is here to stay. It is simple, popular, proven, and as we will discuss, powerful

too. This bird in hand is certainly much better than many in the bush.

Much of the apathy towards SMS is because of its perceived

positioning so far–as a low-margin, high volume offering. While margins are

still comparable with voice–sometimes even better–beyond a point, SMS cannot

be stretched to provide a significant boost to the ARPU, goes the conventional


The traditional mindblock against playing up SMS too much has

its reasons. SMS uses the signaling channel and hence an exponential growth in

SMS usage in a network means that the network will get choked even when the

spectrum is available for voice calls. In other words, a sharp decline in the

perceived network quality. No operator wants that.

As a matter of fact, that is true. SMS has the capability to

‘choke’ the networks. The only problem with this argument against promoting

SMS is that it makes an implicit assumption that the revenue from SMS can be

only a factor of the number of SMS sent on that network.

That probably was true a few years ago. Today, that’s a


The operators’ revenue strategy built around SMS should try

to strike a balance between the volume of SMS and the average yield per SMS.

Operators who have a higher yield per SMS are the ones who can make SMS a

winning formula.

Over to Applications

Theoretically, there are two ways to increase the average yield per SMS.

First is simple–increase SMS tariff. The only problem, it

will not work in a competitive and price-sensitive market like India.

The second is enhancing the value of an SMS–beyond just

messaging. In other words, it means consciously trying to change the mix of SMS

pie to include more application driven messaging for which an operator can earn

a premium.

If you thought that’s unachievable, here is some good news

from Merril Lynch. According to the investment and research company, by the end

of 2003, close to 700 billion application-driven SMS would be sent from mobile

phones, which would be almost half of the total SMS traffic. During 2000—2003,

while peer-to-peer messaging has been growing at a CAGR of 46 percent, the

application-driven SMS traffic has been growing by a whopping 204 percent during

the same period. Of late, the trend has been visible in India too. According to

Escotel, whose territory does not include any of the big cities, as much as 25—30

percent of the total SMS sent on its network is application driven. Idea in

Delhi claims a similar figure. These figures, however, vary from month to month,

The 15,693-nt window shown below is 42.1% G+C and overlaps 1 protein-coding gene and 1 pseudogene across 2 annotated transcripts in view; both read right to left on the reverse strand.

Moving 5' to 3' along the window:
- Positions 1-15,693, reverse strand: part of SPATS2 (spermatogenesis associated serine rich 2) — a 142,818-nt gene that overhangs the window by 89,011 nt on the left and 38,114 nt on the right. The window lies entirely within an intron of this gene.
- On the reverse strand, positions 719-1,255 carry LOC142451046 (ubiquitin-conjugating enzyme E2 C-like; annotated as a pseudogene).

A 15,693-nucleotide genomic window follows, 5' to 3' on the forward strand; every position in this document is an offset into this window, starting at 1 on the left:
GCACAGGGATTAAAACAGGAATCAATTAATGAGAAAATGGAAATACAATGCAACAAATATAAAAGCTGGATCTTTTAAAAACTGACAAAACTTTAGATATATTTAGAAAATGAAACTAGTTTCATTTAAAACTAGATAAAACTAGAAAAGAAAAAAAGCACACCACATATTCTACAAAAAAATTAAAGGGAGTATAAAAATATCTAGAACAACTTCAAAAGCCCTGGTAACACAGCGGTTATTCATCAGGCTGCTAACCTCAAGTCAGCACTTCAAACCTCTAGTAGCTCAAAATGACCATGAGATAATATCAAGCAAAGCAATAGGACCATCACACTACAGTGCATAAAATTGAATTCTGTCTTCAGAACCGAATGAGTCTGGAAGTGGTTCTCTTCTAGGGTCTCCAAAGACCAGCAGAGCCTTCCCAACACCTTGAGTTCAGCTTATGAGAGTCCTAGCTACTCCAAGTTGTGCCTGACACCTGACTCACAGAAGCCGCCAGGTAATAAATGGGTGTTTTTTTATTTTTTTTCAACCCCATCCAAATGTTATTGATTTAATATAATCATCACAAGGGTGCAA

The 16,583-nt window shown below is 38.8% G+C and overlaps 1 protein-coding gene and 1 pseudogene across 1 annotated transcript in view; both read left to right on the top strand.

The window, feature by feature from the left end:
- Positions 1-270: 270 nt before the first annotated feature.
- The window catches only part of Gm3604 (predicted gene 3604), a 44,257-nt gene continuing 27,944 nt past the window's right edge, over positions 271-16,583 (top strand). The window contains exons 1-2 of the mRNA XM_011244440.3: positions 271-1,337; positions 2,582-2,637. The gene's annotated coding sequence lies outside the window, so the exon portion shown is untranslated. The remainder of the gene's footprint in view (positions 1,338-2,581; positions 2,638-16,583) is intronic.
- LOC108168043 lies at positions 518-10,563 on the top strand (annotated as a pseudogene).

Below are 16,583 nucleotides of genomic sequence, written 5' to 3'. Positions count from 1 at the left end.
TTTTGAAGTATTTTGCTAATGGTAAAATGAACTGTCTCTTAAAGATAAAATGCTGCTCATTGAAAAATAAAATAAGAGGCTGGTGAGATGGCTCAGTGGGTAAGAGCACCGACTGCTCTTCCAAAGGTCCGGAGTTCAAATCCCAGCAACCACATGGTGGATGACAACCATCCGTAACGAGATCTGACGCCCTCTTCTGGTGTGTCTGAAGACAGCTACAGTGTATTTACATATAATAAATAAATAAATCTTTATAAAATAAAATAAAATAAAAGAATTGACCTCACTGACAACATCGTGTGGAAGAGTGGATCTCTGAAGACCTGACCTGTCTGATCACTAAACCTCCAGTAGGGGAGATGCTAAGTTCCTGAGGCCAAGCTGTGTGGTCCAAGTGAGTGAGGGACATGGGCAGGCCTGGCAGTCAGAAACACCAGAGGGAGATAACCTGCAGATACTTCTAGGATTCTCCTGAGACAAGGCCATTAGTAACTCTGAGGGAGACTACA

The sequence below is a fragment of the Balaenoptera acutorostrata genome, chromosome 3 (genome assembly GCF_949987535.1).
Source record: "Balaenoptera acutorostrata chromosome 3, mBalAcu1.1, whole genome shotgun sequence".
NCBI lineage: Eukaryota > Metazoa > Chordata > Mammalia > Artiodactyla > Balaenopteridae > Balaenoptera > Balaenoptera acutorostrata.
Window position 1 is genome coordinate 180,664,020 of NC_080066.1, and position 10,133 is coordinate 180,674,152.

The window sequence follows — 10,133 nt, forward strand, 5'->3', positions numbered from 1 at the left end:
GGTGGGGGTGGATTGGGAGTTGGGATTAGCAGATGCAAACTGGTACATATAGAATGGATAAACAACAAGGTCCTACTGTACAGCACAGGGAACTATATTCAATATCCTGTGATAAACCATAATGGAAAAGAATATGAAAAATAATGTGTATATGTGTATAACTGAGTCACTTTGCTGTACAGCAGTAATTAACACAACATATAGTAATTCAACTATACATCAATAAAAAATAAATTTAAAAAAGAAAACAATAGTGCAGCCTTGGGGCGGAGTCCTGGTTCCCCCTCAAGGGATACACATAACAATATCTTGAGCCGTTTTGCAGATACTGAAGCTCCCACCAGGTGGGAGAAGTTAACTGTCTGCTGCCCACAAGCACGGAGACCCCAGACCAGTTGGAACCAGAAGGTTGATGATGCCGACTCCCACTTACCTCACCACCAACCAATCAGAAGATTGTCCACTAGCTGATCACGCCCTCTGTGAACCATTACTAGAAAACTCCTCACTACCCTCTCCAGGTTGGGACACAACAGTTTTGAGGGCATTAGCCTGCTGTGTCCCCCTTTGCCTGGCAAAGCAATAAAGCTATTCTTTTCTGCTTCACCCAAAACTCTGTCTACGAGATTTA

with the cricket season, for example, taking the average up.

Needed: A More Proactive Approach

Offering applications on SMS is not rocket science. It requires a

two-pronged strategy–building a robust portfolio of applications (services)

and marketing them aggressively.

Building a portfolio of services requires solid content

partnerships. In markets like Japan, where operators like NTT DoCoMo primarily

make their money from data transferred, the operator keeps a small share of the

total money that a user pays for content. In SMS, that model cannot hold good in

India beyond a point, because of two reasons. The operators cannot increase the

SMS traffic in the network profitably beyond a point, and two, they themselves

have been making losses and struggling. While the exact share of revenue is a

sensitive issue and saw a lot of debate in one of the discussion forums that

VOICE&DATA had organized, it would probably suffice to say that building a

market for good content is the onus of operators, not just for today’s needs,

but also for tomorrow’s, when content would, as the much repeated cliche goes,

be King. And they can do so by distinguishing between good content and average

content and deciding the revenue share based on that, rather than being dictated

by the negotiating power of the content provider.

Some of the operators have done a good job of building a good

content offering. But none of them–with the exception of Escotel in one of its

circles, UP (West)–has marketed the services. Advertising for mobile services

in India is still targeted at hooking up subscribers. It is high time the SMS-based

value-added services were marketed aggressively by GSM operators.

Will Users Pay?

Building services and marketing them will certainly help in some way. But